The Congress Table will take a seat this Thursday after a tight final sprint to decide its composition. The political parties have rushed the negotiations until the last minute to decide if it is Francina Armengol (PSOE) or Cuca Gamarra (PP) who takes control of the lower house. Esquerra Republicana and Junts per Catalunya have lengthened the uncertainty about their intentions to support the candidate of the progressive coalition or leave the track open to the PP pact with the extreme right. Esquerra advanced on Wednesday morning that he viewed Armengol’s candidacy with good eyes, but the party leadership announced at night that there had been no closed agreement and accused the PSOE of “recklessness” for taking ERC support for granted. Carles Puigdemont, for his part, gave an account of the stuck state of the talks with PSOE and Sumar so that Junts supports the progressive coalition. “We have no confidence in the Spanish political parties, all precaution is little and promises do not warm us up or cool us down.” The fleeing MEP in Belgium demands “verifiable facts before committing any vote.” He emphasizes that his position is applicable to the Board of the lower House and extends to “more important agreements, such as the investiture.”
Junts per Catalunya has scheduled a meeting of the executive for this Thursday at eight in the morning, just before the Table is voted on. The agenda gives little room to undertake in-depth debates and, despite the fact that the party’s spokespersons have been avoiding public statements for days, the party has slipped through unofficial channels that whoever wants the votes of its seven deputies is going to have to comply with an inflexible list of requirements The pro-independence formation defends that minor gestures are not worth it, and has screwed itself into a position that claims to redesign the relationship of Catalonia with the rest of Spain and judicial relief for those accused in cases related to the process.
With 24 hours to go before the composition of the Table is voted on, Puigdemont published a message on social networks, showing little interest in the proposals sent to him by the negotiators of the progressive coalition. “The cardinal points of our position have not changed, no matter how much pressure and last-minute races there are,” the former president wrote.
Puigdemont is skeptical about a possible rapprochement with the emissaries of the acting government and intones a speech full of epic overtones and reproaches: “The Spanish political and media system talks about blackmail, but it is an error that reveals the extent to which they are ignorant, be it out of disinterest or arrogance, the reality that has brought us here. It is the result of a deep mistrust, based on real events, which is not going to disappear through an agreement”.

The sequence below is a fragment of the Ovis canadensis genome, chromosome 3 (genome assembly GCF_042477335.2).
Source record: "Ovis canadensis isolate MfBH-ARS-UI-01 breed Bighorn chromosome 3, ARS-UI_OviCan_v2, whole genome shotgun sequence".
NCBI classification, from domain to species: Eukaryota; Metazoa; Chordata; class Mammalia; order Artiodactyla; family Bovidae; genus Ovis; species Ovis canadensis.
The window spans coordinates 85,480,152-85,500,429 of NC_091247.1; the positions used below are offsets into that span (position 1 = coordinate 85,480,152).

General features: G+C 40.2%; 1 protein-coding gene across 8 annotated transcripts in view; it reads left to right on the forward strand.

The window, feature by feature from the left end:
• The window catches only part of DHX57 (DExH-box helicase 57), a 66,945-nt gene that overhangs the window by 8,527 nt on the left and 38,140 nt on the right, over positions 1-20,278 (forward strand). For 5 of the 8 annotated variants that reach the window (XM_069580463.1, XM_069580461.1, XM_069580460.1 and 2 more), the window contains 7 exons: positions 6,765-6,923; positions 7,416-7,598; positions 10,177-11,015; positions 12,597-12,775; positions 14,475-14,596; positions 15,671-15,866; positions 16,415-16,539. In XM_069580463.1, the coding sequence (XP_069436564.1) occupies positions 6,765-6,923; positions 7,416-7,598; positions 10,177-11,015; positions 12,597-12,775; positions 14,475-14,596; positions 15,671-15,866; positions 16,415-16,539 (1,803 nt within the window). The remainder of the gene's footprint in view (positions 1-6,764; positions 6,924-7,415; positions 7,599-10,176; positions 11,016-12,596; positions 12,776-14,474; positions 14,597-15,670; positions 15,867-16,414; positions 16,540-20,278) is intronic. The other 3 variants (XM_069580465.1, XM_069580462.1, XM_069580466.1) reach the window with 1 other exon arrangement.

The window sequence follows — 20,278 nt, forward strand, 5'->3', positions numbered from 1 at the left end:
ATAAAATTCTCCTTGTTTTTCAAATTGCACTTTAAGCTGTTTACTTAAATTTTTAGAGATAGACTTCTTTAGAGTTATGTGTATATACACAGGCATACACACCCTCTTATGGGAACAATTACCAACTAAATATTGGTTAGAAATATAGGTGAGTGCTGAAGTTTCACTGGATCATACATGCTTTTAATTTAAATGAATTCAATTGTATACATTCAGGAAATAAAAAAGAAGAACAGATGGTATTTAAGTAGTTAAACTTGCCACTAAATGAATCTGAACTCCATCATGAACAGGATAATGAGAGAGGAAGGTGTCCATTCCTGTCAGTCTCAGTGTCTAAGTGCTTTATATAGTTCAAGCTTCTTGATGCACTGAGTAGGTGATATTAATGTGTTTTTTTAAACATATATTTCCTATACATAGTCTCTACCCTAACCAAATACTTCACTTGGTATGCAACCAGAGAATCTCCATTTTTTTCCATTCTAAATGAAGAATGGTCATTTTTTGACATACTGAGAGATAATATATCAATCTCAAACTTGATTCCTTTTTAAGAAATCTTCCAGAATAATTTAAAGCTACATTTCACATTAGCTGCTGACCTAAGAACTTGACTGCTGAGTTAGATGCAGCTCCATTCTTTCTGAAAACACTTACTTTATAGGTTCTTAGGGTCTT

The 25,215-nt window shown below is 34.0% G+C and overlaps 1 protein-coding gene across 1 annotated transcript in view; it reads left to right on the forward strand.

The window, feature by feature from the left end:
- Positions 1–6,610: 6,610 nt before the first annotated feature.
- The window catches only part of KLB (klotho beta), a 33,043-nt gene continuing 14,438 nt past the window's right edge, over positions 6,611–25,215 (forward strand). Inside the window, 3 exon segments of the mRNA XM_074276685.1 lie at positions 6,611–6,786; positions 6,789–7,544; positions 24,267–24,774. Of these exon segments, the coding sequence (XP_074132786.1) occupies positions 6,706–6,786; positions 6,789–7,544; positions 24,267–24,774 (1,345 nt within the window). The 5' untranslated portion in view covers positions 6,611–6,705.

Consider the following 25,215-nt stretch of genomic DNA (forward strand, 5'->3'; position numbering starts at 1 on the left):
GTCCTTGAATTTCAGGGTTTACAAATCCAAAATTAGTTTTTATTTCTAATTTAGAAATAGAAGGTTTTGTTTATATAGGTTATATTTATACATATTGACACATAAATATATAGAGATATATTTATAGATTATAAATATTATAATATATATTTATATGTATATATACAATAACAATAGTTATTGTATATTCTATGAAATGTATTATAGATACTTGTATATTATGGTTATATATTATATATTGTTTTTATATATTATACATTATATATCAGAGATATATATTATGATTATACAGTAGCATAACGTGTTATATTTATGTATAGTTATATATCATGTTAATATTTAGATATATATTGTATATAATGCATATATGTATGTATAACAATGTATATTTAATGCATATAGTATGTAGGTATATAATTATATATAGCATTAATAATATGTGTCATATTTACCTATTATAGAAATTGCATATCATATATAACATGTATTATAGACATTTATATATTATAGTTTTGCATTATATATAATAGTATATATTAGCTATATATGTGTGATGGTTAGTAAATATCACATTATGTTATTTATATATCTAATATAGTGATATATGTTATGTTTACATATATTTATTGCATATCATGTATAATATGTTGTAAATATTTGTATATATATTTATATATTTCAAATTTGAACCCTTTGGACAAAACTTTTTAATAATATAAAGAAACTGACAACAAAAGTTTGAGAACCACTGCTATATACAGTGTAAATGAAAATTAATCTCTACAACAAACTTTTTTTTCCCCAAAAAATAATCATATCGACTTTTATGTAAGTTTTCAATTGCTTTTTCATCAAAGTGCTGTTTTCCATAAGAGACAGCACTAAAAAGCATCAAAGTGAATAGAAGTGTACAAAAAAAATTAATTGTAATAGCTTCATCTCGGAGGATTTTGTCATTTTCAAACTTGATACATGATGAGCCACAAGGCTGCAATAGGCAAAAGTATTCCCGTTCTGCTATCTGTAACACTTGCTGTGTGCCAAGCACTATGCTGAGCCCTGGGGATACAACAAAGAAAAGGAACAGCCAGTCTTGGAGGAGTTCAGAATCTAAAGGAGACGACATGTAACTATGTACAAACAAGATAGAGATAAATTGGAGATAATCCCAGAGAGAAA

As if trying to respond to the voices warning of the dangers that clearing the path to a government pact between the PP and the extreme right of Vox entails for Junts, Puigdemont reasons that the distrust of Junts “will not deepen” if it is not reach an agreement for the Board.
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For its part, Esquerra Republicana issued an unexpected ultimatum late on Wednesday. In the morning he had shown complicity with the PSOE proposal for Francina Armengol to preside over Congress. “Her name is better than others, she a priori has sensitivity to certain things,” said Republican deputy Francesc-Marc Álvaro. At nightfall, after a meeting of the party leadership, the Republicans warned that there was no agreement. “For days we had warned that it is foolhardy to take the ERC votes for granted.” The deal between the PSOE and the Republicans seemed mature, but the formation led by Oriol Junqueras argued that the conditions imposed to support the socialist candidate for the Table do not exist. The Republican party had lost negotiating notoriety in recent days, as the focus shifted towards the demands of Junts per Catalunya. Esquerra demands the use of Catalan in the Chamber, a commission of investigation into the Pegasus espionage and that the processing of an amnesty law, which was inadmissible in the last legislature, not be hindered.
From Junts per Catalunya they accuse Esquerra of wavering with his relationship with the PSOE. The deputy in Parliament Francesc de Dalmases, a trusted person of Laura Borràs, has accused the Republicans of “making a fool of themselves.” Dalmases wrote on Twitter: “Someone would have to explain to them that they cannot spend the day saying ‘We cannot not vote for Sánchez’ and at the same time affirm: ‘ERC votes are not guaranteed.” Within Junts, the sector closest to Borràs advocates blocking a rapprochement with the acting government. “We have to follow the path set by President Laura Borràs, when she voted no for Sánchez on two occasions,” Dalmases said, referring to the time when Laura Borràs was spokesperson for Junts in Congress.
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